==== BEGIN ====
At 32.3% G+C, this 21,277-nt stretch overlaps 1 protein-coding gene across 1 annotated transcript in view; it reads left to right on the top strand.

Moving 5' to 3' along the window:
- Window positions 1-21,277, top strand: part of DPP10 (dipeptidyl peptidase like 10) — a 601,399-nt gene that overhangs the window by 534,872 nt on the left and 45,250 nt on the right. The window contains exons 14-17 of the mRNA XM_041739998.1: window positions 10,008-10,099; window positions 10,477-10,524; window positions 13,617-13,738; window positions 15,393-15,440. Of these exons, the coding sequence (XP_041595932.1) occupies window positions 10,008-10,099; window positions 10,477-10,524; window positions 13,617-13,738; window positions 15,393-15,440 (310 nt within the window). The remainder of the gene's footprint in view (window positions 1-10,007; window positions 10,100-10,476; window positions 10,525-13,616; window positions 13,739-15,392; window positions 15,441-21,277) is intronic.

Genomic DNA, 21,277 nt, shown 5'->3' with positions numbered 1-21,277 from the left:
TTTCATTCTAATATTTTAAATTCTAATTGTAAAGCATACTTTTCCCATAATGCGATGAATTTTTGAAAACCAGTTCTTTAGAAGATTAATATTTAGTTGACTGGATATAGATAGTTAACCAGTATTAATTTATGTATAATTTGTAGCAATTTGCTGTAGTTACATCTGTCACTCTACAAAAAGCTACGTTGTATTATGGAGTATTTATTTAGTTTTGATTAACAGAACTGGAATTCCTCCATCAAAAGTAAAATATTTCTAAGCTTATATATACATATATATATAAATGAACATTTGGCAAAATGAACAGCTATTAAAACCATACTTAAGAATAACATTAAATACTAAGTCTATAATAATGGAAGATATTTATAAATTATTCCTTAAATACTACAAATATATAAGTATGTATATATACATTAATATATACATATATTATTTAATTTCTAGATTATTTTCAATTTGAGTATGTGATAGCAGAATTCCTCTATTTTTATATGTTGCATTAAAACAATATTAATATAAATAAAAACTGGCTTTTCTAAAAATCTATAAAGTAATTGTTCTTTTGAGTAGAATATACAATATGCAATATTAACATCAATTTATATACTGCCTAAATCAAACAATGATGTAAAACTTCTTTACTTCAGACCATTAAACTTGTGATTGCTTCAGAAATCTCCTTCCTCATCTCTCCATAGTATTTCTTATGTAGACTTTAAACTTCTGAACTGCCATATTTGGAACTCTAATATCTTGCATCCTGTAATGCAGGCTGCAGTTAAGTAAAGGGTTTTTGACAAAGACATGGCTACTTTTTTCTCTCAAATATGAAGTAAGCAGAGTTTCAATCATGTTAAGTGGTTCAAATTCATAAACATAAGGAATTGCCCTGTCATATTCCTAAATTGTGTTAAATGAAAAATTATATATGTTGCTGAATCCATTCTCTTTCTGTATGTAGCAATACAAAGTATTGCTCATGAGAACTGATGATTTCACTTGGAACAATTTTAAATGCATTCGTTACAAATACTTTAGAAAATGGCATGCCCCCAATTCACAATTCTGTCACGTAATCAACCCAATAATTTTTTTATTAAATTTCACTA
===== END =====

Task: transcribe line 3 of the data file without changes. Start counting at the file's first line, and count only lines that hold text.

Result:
- Window positions 1-21,277, top strand: part of DPP10 (dipeptidyl peptidase like 10) — a 601,399-nt gene that overhangs the window by 534,872 nt on the left and 45,250 nt on the right. The window contains exons 14-17 of the mRNA XM_041739998.1: window positions 10,008-10,099; window positions 10,477-10,524; window positions 13,617-13,738; window positions 15,393-15,440. Of these exons, the coding sequence (XP_041595932.1) occupies window positions 10,008-10,099; window positions 10,477-10,524; window positions 13,617-13,738; window positions 15,393-15,440 (310 nt within the window). The remainder of the gene's footprint in view (window positions 1-10,007; window positions 10,100-10,476; window positions 10,525-13,616; window positions 13,739-15,392; window positions 15,441-21,277) is intronic.